Single men outnumber women

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  • According to official statistics on marriage, the average age to get hitched has also risen to 36.5 for men and 33.8 for women...

    Good news ladies – figures show there are more single men in England and Wales than the total number who are married, divorced or widowed for the first time since comparable records began in 2002.

    Single men outnumber unmarried women in every age group apart from the over-75s, according to the official statistics on marriage, published yesterday. These belie the myth that women have to marry in their twenties or face a lifetime on the shelf.

    While the exact causes of the shift are not known, an increase in the proportion of boys born may be a factor.

    The average age at marriage has risen to 36.5 for men and 33.8 for women. For first marriages the average age is just over 32 for men and nudging 30 (29.9) for women. This means that the age at which both sexes marry for the first time has risen by three years in only a decade.

    While many may hope that by not rushing into marriage it will become a lifetime commitment, the figures suggest that for some this is misplaced optimism. At more than one in six weddings in 2008, both partners had been married before, the Office for National Statistics data shows, and it was a repeat performance for either the bride or groom at a further one in five weddings.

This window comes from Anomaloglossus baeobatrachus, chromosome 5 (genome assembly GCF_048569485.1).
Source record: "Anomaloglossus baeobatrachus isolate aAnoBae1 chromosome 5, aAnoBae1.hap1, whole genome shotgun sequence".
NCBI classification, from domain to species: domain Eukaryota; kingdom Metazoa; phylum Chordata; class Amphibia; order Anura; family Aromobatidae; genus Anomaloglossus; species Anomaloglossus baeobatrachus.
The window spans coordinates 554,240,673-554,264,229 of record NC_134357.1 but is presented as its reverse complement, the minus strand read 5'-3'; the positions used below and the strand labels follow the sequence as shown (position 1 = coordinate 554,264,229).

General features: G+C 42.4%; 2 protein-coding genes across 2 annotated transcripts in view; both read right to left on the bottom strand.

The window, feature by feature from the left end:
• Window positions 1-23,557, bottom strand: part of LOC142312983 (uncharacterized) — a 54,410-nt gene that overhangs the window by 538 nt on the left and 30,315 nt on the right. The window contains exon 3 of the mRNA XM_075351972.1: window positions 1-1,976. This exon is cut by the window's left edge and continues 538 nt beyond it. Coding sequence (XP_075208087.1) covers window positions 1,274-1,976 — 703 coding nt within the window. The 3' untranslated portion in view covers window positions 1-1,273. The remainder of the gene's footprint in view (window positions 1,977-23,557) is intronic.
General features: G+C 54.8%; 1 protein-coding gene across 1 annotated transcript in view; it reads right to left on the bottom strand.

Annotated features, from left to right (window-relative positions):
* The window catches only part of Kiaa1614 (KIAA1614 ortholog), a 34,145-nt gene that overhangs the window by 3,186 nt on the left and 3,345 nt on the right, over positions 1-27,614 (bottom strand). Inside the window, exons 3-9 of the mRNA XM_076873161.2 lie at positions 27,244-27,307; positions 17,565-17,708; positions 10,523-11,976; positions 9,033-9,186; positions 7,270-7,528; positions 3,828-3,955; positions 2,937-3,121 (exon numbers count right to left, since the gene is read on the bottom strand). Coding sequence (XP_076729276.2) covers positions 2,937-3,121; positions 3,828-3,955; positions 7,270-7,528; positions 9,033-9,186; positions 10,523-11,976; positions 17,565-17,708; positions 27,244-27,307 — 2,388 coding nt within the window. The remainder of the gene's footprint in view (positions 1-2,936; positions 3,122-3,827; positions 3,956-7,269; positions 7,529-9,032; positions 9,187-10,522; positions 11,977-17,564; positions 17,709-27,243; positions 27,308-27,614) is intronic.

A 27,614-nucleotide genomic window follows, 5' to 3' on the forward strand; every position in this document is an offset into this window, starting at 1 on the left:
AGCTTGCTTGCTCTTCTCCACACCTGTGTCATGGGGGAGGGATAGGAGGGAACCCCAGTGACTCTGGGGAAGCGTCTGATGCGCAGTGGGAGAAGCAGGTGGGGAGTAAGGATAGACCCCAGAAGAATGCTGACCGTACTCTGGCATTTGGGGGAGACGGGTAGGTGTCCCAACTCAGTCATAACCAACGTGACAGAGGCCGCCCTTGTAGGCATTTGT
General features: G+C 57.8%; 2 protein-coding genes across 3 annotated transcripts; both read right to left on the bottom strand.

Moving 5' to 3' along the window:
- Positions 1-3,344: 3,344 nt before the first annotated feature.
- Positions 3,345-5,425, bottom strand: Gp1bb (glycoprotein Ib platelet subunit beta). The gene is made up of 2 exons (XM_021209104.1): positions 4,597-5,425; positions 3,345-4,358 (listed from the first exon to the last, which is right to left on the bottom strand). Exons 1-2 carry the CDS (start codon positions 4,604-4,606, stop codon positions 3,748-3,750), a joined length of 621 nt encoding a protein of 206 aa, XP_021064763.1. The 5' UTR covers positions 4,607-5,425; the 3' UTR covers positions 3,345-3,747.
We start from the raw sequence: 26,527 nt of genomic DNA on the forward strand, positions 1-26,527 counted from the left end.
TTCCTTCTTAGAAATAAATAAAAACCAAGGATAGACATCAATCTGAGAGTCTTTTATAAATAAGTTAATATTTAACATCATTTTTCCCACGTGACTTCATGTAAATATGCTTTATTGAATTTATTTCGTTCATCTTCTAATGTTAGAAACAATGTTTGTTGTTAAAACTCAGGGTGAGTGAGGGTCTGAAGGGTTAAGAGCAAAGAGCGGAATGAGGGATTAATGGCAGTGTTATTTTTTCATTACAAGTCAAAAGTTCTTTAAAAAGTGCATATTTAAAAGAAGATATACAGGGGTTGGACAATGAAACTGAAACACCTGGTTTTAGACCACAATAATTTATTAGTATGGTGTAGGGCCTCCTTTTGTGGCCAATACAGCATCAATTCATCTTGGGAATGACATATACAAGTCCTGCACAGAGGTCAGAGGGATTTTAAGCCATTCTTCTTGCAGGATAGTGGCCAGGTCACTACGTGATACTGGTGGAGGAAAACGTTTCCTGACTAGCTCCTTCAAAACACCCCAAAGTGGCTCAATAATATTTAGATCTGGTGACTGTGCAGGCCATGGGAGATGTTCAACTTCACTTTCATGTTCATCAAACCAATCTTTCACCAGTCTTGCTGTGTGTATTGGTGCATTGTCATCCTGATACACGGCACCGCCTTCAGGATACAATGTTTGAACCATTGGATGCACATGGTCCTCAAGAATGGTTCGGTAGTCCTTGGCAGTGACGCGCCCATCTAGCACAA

The actual number of marriages, 233,000, is the lowest since 1895 and the lowest rate per population since records began in 1862. Civil weddings accounted for more than two thirds of marriages, with the number of religious ceremonies falling to 76,200, an annual decline of 3.1 per cent and a decrease of more than a quarter in ten years.

    Resolution, an organisation representing 5,500 family lawyers, said that the figures highlighted the urgent need to give legal rights to cohabiting couples. David Allison, the vice chairman, said: ‘The majority of people do not understand that living together does not give them any financial protection, which leaves countless people vulnerable to financial hardship if their relationship breaks down.’


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